IBD Patients Treated With Anti-TNF Drug Develop Skin Lesions

IBD Patients Treated With Anti-TNF Drug Develop Skin Lesions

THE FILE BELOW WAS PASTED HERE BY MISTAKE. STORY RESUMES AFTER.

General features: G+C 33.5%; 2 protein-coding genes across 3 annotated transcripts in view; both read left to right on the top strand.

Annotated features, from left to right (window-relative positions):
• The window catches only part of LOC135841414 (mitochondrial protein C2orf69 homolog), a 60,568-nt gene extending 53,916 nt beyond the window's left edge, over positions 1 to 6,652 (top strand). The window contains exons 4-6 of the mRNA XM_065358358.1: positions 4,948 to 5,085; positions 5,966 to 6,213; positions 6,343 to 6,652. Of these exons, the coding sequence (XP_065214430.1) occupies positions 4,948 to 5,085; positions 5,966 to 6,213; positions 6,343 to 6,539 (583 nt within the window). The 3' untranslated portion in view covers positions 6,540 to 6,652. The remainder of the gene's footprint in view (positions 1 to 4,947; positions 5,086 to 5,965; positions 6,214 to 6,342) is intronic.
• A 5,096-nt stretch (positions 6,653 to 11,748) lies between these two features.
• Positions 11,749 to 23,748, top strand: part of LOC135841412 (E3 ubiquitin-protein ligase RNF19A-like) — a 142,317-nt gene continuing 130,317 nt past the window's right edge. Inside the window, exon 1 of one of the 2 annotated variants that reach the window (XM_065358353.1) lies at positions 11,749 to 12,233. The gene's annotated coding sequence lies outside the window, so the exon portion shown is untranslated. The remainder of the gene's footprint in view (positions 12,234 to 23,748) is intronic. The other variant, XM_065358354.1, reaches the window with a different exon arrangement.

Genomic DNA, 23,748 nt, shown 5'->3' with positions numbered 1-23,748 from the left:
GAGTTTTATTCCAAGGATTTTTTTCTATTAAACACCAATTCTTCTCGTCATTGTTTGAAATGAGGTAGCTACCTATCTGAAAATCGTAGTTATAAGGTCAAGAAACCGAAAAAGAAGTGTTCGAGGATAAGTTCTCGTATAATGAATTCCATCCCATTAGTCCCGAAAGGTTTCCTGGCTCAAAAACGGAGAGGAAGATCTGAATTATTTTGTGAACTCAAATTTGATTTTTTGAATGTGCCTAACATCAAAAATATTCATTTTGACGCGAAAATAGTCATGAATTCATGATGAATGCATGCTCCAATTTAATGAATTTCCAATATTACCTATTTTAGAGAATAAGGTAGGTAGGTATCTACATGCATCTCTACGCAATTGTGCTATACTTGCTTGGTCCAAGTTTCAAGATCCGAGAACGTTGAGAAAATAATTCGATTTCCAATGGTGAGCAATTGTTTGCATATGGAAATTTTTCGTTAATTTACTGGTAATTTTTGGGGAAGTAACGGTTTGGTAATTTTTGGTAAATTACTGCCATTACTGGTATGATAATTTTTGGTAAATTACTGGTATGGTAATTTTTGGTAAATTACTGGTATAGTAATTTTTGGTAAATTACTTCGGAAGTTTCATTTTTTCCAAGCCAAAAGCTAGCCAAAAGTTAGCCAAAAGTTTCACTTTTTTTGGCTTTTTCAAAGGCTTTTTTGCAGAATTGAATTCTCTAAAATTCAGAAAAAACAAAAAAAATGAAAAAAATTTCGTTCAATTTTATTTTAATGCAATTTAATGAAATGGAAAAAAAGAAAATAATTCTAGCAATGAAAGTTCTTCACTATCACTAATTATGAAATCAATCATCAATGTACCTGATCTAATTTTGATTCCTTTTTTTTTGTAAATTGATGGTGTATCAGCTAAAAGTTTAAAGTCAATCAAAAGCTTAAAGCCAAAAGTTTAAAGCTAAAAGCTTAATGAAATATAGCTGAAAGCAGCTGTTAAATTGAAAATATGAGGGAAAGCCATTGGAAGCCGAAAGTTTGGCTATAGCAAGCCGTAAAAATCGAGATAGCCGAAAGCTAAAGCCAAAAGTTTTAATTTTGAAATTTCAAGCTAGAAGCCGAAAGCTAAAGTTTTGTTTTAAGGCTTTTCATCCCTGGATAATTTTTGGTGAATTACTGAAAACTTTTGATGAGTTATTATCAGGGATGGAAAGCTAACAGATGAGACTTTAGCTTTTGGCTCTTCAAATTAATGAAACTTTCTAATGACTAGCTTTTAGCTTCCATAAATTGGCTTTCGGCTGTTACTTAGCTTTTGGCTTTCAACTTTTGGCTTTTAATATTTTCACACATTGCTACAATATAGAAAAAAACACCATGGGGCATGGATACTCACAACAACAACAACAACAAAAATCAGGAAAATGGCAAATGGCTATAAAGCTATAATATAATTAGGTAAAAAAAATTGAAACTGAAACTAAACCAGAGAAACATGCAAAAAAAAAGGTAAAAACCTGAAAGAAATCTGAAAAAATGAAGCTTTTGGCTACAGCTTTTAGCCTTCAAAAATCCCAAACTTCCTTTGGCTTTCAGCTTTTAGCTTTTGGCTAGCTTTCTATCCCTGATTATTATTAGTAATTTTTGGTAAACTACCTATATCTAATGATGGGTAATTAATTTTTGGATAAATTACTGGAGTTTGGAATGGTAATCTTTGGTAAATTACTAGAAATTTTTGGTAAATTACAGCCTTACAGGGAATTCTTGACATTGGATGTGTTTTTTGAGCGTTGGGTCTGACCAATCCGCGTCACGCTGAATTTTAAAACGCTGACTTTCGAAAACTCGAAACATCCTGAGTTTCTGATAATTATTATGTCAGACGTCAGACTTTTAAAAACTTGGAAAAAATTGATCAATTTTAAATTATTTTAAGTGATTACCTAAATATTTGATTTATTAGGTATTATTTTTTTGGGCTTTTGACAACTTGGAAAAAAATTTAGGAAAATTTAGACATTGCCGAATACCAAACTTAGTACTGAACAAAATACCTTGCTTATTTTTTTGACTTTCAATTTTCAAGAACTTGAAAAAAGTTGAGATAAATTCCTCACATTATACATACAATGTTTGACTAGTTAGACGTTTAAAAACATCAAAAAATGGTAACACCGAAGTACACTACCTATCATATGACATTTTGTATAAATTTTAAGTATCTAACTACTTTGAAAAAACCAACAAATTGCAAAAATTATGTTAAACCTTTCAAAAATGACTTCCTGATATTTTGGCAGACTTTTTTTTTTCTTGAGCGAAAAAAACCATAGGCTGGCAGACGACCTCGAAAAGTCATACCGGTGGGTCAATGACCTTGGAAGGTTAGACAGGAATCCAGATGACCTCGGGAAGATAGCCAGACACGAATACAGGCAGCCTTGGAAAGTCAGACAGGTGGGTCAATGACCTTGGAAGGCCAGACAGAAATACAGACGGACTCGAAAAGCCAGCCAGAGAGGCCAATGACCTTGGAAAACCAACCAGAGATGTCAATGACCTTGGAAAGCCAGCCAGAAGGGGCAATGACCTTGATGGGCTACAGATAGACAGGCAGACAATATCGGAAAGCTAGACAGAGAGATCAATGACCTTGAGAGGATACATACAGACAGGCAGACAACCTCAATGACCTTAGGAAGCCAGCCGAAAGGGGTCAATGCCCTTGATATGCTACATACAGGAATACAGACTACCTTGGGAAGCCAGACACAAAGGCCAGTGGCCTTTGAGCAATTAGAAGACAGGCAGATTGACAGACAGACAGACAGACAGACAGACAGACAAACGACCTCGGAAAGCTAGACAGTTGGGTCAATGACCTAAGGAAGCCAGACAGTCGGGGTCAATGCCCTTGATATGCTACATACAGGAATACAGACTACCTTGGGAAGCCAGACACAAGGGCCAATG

In a new study, researchers investigated the development of skin lesions and their clinical course in patients with inflammatory bowel disease (IBD) who were under anti-tumor necrosis factor (TNF) antibody therapy. The team reported that although skin lesions are a common side-effect of anti-TNF therapy, their severity status rarely requires discontinuation of treatment. The research article, “Characteristics of Skin Lesions Associated With Anti–Tumor Necrosis Factor Therapy in Patients With Inflammatory Bowel Disease: A Cohort Study,” was published in the journal Annals of Internal Medicine. Anti-TNF therapy drugs are used to treat a range of diseases where the production of TNF, an important cytokine of the immune system for the response to infections, is deregulated and its exacerbation causes exaggerated inflammation and onset of disease, such as rheumatoid arthritis and IBD. Anti-TNF drugs including infliximab (Remicade from Celtrion Healthcare), a monoclonal anti-TNF antibody medicine, have proven to be effective in inducing and sustaining IBD remission. Previous studies have reported that some patients with IBD who were treated with anti-TNF therapy developed skin lesions, although the lesions and their clinical course had not been fully described. Now, researchers studied in more detail the occurrence of skin lesions as a result of anti-TNF therapy. The team enrolled 917 patients with IBD who had initiated treatment with infliximab and followed them for a median of 3.5 years. During the follow-up, 214 patients (29 percent) developed skin lesions associated with the use of anti-TNF therapy. Those lesions included psoriasiform eczema (30.6 percent), eczema (23.5 percent), xerosis cutis (10.6 percent), palmoplantar pustulosis (5.3 percent)
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